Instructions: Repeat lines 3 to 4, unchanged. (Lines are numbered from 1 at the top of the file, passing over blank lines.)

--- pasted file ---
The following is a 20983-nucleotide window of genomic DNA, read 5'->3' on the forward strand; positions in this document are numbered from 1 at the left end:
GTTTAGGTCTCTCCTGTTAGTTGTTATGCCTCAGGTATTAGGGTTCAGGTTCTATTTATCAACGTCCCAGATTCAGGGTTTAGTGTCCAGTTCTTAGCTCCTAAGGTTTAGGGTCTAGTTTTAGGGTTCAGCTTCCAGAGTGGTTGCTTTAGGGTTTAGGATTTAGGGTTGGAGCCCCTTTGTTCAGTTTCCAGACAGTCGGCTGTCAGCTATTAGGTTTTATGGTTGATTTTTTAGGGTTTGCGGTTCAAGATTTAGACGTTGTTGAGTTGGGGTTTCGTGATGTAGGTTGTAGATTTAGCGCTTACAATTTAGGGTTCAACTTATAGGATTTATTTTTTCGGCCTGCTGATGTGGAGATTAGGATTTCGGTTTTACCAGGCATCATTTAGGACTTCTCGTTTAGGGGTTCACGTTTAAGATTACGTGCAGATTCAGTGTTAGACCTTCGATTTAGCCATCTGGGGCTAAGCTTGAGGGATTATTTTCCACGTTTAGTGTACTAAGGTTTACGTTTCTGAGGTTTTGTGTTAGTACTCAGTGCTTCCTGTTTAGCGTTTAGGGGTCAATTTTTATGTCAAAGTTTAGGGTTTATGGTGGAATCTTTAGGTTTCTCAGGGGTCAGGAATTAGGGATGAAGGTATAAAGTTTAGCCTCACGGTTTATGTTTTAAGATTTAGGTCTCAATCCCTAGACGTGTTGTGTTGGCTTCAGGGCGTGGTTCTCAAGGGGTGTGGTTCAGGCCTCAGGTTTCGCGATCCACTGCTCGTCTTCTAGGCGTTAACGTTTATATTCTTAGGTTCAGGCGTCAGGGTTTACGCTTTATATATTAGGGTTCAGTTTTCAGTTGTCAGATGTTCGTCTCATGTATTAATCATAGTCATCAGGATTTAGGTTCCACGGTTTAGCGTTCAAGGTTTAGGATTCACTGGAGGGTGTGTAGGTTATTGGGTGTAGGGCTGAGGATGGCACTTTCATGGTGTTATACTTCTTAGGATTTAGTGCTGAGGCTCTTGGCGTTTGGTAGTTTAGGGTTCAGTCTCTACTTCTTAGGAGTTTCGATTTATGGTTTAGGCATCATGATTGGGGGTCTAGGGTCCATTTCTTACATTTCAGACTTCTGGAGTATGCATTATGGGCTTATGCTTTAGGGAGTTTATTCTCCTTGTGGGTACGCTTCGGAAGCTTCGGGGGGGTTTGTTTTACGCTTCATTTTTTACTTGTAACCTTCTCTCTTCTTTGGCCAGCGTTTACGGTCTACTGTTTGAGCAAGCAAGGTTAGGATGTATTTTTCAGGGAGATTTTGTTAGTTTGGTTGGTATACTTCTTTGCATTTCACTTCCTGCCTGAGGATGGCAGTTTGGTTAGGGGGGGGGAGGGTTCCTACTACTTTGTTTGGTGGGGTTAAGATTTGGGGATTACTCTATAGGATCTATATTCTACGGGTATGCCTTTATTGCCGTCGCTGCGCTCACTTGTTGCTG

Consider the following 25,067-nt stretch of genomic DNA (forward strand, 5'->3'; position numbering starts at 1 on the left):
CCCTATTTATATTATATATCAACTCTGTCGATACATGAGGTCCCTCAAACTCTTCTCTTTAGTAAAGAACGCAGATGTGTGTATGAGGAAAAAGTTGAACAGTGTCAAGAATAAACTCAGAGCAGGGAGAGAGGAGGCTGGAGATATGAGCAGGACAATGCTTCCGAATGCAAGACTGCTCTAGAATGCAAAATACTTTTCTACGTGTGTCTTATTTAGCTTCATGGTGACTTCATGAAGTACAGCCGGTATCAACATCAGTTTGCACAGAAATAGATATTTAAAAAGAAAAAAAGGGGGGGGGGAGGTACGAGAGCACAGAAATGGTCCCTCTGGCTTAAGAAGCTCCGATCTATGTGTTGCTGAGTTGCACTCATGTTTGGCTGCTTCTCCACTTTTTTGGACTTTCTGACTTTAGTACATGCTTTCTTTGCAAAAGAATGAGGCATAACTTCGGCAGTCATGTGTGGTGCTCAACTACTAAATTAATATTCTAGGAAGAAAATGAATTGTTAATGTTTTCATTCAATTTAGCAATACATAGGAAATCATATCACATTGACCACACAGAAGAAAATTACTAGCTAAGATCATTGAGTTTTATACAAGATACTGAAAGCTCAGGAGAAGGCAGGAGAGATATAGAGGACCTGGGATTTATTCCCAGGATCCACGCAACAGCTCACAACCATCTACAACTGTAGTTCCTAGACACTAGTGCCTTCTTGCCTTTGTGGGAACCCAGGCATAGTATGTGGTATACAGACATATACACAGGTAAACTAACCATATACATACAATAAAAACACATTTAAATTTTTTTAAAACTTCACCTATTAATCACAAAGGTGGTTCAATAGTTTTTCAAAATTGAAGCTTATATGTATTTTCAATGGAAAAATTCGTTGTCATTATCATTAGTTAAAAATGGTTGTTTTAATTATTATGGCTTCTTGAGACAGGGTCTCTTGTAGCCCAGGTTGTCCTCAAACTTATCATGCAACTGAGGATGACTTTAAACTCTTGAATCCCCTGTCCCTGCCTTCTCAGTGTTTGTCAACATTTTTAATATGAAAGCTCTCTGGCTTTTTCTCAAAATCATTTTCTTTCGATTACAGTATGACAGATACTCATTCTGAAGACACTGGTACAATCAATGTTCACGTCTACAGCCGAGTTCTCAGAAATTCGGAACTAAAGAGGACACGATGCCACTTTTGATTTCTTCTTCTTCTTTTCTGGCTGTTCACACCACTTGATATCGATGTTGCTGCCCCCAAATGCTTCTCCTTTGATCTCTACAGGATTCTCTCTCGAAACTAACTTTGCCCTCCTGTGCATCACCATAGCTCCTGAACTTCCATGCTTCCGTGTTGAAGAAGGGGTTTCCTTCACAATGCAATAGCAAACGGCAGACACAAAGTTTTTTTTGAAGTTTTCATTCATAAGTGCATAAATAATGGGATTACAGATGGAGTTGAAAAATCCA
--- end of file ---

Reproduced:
Consider the following 25,067-nt stretch of genomic DNA (forward strand, 5'->3'; position numbering starts at 1 on the left):
CCCTATTTATATTATATATCAACTCTGTCGATACATGAGGTCCCTCAAACTCTTCTCTTTAGTAAAGAACGCAGATGTGTGTATGAGGAAAAAGTTGAACAGTGTCAAGAATAAACTCAGAGCAGGGAGAGAGGAGGCTGGAGATATGAGCAGGACAATGCTTCCGAATGCAAGACTGCTCTAGAATGCAAAATACTTTTCTACGTGTGTCTTATTTAGCTTCATGGTGACTTCATGAAGTACAGCCGGTATCAACATCAGTTTGCACAGAAATAGATATTTAAAAAGAAAAAAAGGGGGGGGGGAGGTACGAGAGCACAGAAATGGTCCCTCTGGCTTAAGAAGCTCCGATCTATGTGTTGCTGAGTTGCACTCATGTTTGGCTGCTTCTCCACTTTTTTGGACTTTCTGACTTTAGTACATGCTTTCTTTGCAAAAGAATGAGGCATAACTTCGGCAGTCATGTGTGGTGCTCAACTACTAAATTAATATTCTAGGAAGAAAATGAATTGTTAATGTTTTCATTCAATTTAGCAATACATAGGAAATCATATCACATTGACCACACAGAAGAAAATTACTAGCTAAGATCATTGAGTTTTATACAAGATACTGAAAGCTCAGGAGAAGGCAGGAGAGATATAGAGGACCTGGGATTTATTCCCAGGATCCACGCAACAGCTCACAACCATCTACAACTGTAGTTCCTAGACACTAGTGCCTTCTTGCCTTTGTGGGAACCCAGGCATAGTATGTGGTATACAGACATATACACAGGTAAACTAACCATATACATACAATAAAAACACATTTAAATTTTTTTAAAACTTCACCTATTAATCACAAAGGTGGTTCAATAGTTTTTCAAAATTGAAGCTTATATGTATTTTCAATGGAAAAATTCGTTGTCATTATCATTAGTTAAAAATGGTTGTTTTAATTATTATGGCTTCTTGAGACAGGGTCTCTTGTAGCCCAGGTTGTCCTCAAACTTATCATGCAACTGAGGATGACTTTAAACTCTTGAATCCCCTGTCCCTGCCTTCTCAGTGTTTGTCAACATTTTTAATATGAAAGCTCTCTGGCTTTTTCTCAAAATCATTTTCTTTCGATTACAGTATGACAGATACTCATTCTGAAGACACTGGTACAATCAATGTTCACGTCTACAGCCGAGTTCTCAGAAATTCGGAACTAAAGAGGACACGATGCCACTTTTGATTTCTTCTTCTTCTTTTCTGGCTGTTCACACCACTTGATATCGATGTTGCTGCCCCCAAATGCTTCTCCTTTGATCTCTACAGGATTCTCTCTCGAAACTAACTTTGCCCTCCTGTGCATCACCATAGCTCCTGAACTTCCATGCTTCCGTGTTGAAGAAGGGGTTTCCTTCACAATGCAATAGCAAACGGCAGACACAAAGTTTTTTTTGAAGTTTTCATTCATAAGTGCATAAATAATGGGATTACAGATGGAGTTGAAAAATCCA